- Article II, Section 1 – Annenberg Classroom
- Three Branches of Government
- United States Constitution: How It's Organized
When two-thirds of the Senate and two-thirds of the House of Representatives vote to change the Constitution, an amendment goes to the state legislatures for a vote. Alternatively, two-thirds of the state legislatures can submit an application to Congress, and then Congress calls a national convention at which states propose amendments.
Three-fourths of the state legislatures or state conventions must vote in favor of an amendment to ratify it. Article VI states that Federal law is supreme, or higher than, state and local laws.
Article II, Section 1 – Annenberg Classroom
This means that if a state law conflicts with a Federal law, Federal law takes precedence. Article VII describes the ratification process for the Constitution. It called for special state ratifying conventions. Nine states were required to enact the Constitution. Rhode Island became the 13th state to ratify the Constitution in Back to Constitution main page How Did it Happen?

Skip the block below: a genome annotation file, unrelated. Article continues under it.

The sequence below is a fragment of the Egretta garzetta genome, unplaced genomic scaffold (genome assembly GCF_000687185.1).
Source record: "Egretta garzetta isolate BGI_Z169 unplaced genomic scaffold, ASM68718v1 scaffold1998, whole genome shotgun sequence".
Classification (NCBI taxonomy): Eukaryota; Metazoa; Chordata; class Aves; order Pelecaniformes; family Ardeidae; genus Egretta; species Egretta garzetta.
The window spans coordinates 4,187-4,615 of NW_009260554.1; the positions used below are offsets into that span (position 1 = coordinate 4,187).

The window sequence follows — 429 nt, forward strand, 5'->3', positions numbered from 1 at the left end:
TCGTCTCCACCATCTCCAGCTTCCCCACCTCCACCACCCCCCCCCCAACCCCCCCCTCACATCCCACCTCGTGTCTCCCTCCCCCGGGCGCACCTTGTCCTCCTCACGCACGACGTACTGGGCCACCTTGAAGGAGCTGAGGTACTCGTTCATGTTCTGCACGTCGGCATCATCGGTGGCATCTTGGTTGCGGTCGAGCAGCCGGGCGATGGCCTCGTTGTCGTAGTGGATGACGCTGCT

Top Skip to main content. The Constitution: What Does it Say? Article I. Article II.
Three Branches of Government
Article III. Article IV.
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United States Constitution: How It's Organized
From the Poster Collection. How It's Organized Although, not officially part of the Constitution, the introduction, or Preamble, explains the purpose of the Constitution and power of the government as originating from the people of the United States emphasized by the first three words, "We the People. Article I deals with the legislative branch of government Article II concerns the executive branch of government Article III establishes the Supreme Court as the highest judicial power in the United States Article IV defines the relationship between the states Article V describes the procedure for amending the Constitution Article VI declares itself, the Constitution, as "the supreme Law of the Land" Article VII ratifies the Constitution There have been twenty-seven amendments to the Constitution: The first ten amendments, the Bill of Rights, guarantee fundamental rights of individuals, including freedom of religion, speech, press, assembly, speedy jury trial in criminal cases, right to bear arms, protection against excessive bail, and cruel and unusual punishment.